NEW ORLEANS (AP) -- Opposing coaches may as well incinerate game film of the Saints' dreadful 0-4 start. The team in those clips ceased to exist a month ago.
Drew Brees threw for 445 yards and three touchdowns, and Mike McKenzie returned an interception 75 yards for a score as New Orleans won its fourth straight, 41-24 over the Jacksonville Jaguars on Sunday.
Now all the preseason hype seems a little more justified as the Saints (4-4) have become legitimate contenders in the NFC South again, only a half-game behind division-leading Tampa Bay (5-4). This latest victory over Jacksonville (5-3) was the Saints' most impressive, given the quality of the opponent. The Saints also proved they can indeed play with the AFC, against which they were 0-5 since beating Cleveland on opening day of the 2006 season.
"An 0-4 start is going to do one of two things to you," said Brees, who helped the Saints tie a team record with 32 first downs, 25 on pass plays. "It's either going to throw you in the tank or it's going to give you an edge. ... It's only made us stronger. It's only made us tougher mentally, and now we're in a position where we're hardened a little bit. We've been tested a little bit and we've fought through it, and now's our time to make that jump."
Brees' 35 completions on 49 attempts without an interception were impressive enough. Reggie Bush wasn't bad, either, scoring touchdowns on a short run and a short reception. He gained 115 total yards, surpassing the 100-yard mark for the third time in four games.
"I'd say the swagger is back," Brees said. "We've got a good thing going ... but by no means have we accomplished anything yet. That's something we need to realize."
The Jaguars, by contrast, need to get some players healthy and others in line behaviorally before this stretch of two losses in three games gets worse.
Quinn Gray, starting his second game for injured David Garrard (ankle), opened well, but his performance dipped after he sprained his left ankle on a hit by Will Smith early in the second quarter. He finished 20-for-33 for 354 yards and two touchdowns, but was intercepted three times.
"I had a couple of miscues, a couple of wrong routes, a bad throw that led to the pick that got returned to the house," said Gray, who added that his ankle sprain "obviously hurt."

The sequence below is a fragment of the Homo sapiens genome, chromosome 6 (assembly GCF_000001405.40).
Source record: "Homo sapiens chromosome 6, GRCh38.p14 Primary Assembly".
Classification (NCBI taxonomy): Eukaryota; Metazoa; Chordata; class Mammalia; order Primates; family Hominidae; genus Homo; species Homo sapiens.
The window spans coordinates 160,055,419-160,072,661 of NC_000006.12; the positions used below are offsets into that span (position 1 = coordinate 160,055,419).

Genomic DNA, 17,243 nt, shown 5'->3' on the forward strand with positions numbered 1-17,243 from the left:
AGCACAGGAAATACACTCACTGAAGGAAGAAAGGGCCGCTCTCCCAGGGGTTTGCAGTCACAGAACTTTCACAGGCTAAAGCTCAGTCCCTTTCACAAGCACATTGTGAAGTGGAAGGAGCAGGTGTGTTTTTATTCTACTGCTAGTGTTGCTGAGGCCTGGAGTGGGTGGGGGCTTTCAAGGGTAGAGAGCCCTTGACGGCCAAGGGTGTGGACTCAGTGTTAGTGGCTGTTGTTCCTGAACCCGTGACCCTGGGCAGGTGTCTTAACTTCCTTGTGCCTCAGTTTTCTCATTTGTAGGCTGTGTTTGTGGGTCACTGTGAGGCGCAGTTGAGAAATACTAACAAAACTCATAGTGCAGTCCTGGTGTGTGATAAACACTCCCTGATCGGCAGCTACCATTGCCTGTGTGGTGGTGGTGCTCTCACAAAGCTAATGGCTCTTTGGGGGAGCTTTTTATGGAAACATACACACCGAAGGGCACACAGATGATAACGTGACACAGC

"I'll be back strong for next week," he said.
Some of his teammates may not be.
Starting left tackle Khalif Barnes was benched for what coach Jack Del Rio described vaguely as a disciplinary matter. Starting right guard Chris Naeole went out with what looked worse than what was initially diagnosed as a sprained left knee. Rookie linebacker Justin Durant, who has played in six games and started twice, was left in Jacksonville after being arrested early Saturday and charged with resisting arrest without violence.
"It's time for us to regroup," running back Fred Taylor said. "I don't want to talk about what happened to the other guys who didn't make it here. We went out there and played with who we had and we just didn't get it done."
When New Orleans blew coverage on Gray's 80-yard TD pass to Reggie Williams, it was among only a few plays reminiscent of the early season Saints, whose secondary gave up several long touchdowns passes.
Another was Maurice Jones-Drew's 100-yard kickoff return that tied the game at 14 in the second quarter.
Overall, however, New Orleans' defense held up, limiting Jacksonville's powerful running game to 88 yards.
Saints coach Sean Payton was reserved after the game, seemingly making an effort to keep his players from getting too comfortable with a potential trap game at home against winless St. Louis on Sunday.
"We've been able to scrap and fight and find a way to hang tight, but we've got a long ways to go," Payton said. "We're 4-4 and we've got eight games left. That record doesn't put you anywhere -- playoffs or anything."
Bush credited Payton, both for keeping the Saints focused and upbeat when they were losing and for preventing them from getting carried away with themselves during the winning streak.
He pointed to Payton's expression: "Don't eat the cheese," in which cheese is a metaphor for whatever people outside the locker room say about the Saints after impressive wins or embarrassing losses.
"Parmesan cheese, gouda cheese, Kraft single cheese, whatever it is, any kind of cheese, people want to feed us," Bush said. "It's just staying focused and not allowing your head to get too big, because if you eat too much cheese you may get sick ... especially if you're lactose intolerant."
Olindo Mare's 46-yard field goal in the first quarter was his longest this season, but he also missed field goals of 42 and 52 yards late in the first half. He's 6-for-12 on field goals this season. ... Former Saints kicker John Carney had a 30-yard field goal for Jacksonville, but his lack of range, which prompted Payton to release him, was an issue in this game. The Jaguars decided to go for it on fourth-and-4 from the New Orleans 36, and McKenzie had his touchdown on that play.
The Steelers' decision to sign Bruce Gradkowski doesn't mean Landry Jones won't win the No. 2 quarterback job.
The Bears have released veteran safety Antrel Rolle, who played in just seven games during his one season in Chicago because of ankle and knee injuries, as well as offensive guard Matt Slauson.
Su'a Cravens chose No. 36, the same number the late, great Sean Taylor wore as a rookie with the Redskins.
Mel Kiper isn't yet sold on Mackensie Alexander and Moritz Boehringer, grading the Vikings a B- for the draft, but give them some time to develop.
A James Harrison retirement, considering how hard he is working out this offseason, would be a major shock at this point.
The Jaguars signed nine undrafted free agents, including local product Rashod Hill and kicker Jaden Oberkrom.